Pericarditis Caused by with Acute Liver Failure Treated by a Multifaceted Approach including Antimicrobials and Hemoadsorption.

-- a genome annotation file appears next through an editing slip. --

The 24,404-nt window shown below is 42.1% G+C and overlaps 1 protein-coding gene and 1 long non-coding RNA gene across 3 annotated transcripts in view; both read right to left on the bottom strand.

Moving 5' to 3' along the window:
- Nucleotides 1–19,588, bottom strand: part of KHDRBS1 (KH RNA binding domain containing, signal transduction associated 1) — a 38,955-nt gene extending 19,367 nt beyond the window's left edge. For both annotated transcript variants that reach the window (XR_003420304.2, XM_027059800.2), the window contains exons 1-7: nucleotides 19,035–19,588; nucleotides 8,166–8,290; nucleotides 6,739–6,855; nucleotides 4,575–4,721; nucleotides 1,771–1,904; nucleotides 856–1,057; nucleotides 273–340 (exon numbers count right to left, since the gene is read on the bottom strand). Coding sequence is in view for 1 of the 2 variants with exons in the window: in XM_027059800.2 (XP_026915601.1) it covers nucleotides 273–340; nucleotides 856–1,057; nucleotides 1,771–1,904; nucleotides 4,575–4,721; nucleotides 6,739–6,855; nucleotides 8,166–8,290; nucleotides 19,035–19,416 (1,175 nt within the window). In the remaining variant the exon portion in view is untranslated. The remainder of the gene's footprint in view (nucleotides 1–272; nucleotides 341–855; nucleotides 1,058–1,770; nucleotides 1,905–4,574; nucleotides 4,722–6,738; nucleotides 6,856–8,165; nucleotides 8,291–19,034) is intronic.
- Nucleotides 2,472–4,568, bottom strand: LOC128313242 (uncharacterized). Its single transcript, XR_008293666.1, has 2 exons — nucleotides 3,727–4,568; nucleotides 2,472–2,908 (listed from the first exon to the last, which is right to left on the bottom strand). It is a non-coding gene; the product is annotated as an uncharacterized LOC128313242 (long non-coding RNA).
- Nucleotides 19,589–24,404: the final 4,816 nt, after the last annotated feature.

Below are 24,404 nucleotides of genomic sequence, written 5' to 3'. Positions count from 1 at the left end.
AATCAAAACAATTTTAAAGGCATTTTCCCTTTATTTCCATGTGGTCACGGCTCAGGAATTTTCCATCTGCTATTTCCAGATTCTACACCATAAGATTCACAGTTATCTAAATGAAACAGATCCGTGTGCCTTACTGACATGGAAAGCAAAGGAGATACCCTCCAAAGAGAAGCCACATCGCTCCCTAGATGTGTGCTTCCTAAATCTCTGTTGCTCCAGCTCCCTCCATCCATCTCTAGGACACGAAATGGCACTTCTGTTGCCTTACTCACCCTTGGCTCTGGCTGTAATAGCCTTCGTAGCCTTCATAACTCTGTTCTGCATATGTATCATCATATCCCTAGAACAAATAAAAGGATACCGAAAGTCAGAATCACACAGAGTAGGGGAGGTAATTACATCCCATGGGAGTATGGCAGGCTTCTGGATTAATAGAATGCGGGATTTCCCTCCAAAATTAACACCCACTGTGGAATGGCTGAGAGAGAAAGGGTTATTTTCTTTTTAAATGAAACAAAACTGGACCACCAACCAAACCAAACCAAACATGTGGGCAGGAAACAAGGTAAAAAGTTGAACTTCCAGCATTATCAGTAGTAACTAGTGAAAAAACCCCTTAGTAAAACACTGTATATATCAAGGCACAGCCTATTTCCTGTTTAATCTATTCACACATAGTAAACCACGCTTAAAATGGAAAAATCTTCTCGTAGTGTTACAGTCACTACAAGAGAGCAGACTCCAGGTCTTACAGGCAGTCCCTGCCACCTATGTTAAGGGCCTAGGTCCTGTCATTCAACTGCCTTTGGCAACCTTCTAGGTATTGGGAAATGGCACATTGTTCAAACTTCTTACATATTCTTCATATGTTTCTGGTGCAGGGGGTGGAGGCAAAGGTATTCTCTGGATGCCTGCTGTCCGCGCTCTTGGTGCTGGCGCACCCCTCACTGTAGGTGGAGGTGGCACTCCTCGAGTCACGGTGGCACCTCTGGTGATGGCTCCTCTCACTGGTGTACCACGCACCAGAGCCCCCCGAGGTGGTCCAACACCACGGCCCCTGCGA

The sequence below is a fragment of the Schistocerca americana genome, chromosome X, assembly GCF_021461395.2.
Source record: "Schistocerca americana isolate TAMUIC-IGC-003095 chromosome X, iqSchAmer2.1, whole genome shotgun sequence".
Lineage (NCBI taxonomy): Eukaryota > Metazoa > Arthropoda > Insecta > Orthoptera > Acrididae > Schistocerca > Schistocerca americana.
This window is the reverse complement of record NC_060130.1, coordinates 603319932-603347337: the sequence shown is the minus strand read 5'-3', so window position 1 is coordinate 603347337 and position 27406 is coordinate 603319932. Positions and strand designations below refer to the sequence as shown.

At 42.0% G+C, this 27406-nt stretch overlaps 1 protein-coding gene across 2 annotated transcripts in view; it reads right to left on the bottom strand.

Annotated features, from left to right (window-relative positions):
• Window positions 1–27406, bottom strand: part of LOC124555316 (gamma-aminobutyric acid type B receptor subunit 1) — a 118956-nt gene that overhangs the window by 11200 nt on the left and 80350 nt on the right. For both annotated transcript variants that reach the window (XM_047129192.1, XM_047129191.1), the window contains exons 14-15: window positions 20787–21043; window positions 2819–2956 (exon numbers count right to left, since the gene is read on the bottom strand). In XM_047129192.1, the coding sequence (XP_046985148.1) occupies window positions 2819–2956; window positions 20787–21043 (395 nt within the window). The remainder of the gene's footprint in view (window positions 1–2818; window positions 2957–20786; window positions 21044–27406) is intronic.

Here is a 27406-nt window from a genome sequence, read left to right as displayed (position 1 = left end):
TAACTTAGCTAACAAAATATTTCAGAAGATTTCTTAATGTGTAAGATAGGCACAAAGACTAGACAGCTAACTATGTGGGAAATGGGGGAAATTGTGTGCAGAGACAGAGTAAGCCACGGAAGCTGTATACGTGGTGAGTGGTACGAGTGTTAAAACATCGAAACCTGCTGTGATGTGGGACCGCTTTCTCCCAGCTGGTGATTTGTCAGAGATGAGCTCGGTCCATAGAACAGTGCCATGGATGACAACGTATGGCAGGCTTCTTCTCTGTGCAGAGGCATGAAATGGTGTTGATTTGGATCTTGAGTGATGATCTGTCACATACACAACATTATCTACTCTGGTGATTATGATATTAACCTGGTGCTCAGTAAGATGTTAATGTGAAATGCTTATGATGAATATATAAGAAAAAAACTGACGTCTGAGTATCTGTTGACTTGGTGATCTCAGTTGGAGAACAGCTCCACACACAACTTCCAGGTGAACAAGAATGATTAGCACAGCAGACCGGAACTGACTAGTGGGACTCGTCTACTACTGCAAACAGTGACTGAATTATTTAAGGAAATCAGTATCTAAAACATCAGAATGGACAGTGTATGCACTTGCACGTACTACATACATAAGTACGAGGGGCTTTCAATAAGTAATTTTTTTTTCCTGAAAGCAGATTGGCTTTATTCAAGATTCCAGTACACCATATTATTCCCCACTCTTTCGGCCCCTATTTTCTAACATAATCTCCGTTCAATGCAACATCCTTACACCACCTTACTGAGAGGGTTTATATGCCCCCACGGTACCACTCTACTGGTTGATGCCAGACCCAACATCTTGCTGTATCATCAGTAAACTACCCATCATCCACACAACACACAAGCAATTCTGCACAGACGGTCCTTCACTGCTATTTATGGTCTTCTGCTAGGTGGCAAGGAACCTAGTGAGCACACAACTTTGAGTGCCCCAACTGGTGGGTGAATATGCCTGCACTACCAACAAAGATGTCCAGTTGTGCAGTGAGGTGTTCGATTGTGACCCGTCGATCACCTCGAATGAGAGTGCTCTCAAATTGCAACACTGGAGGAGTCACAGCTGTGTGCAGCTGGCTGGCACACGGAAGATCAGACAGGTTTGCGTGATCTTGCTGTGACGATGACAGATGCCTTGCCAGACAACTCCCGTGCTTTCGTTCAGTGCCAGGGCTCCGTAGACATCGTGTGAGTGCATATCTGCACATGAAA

Sepsis and septic shock are still life-threatening diseases with a high mortality rate. We report a complex case of peritonitis with pericarditis and acute liver failure caused by septic shock. Potentially hepatotoxic antibiotic therapy levels were monitored using the liver maximum capacity (LiMAx®) test, and standard treatment was supplemented by adjunctive hemoadsorption with CytoSorb®. The case features a 29-year-old woman with a history of Crohn's disease and cachexia. Peritonitis caused by was diagnosed later due to an ileum perforation. The hematogenic spread led to pericarditis. In addition, sepsis-related acute liver failure complicated antimicrobial therapy further. The combination of standard therapy, anti-infective medication, and blood purification was associated with inflammation control, hemodynamic stabilization, and a concomitant decrease in vasopressor support. An efficient, sustained reduction in plasma bilirubin levels was achieved while maintaining liver function. This case shows how complex infectious diseases with an atypical infectious focus resulting in septic shock can be successfully treated. A combination of antimicrobial (tigecycline and caspofungin) and long-term adjunctive hemoadsorption therapy was administered while hepatotoxic antibiotic medication was monitored by liver function testing.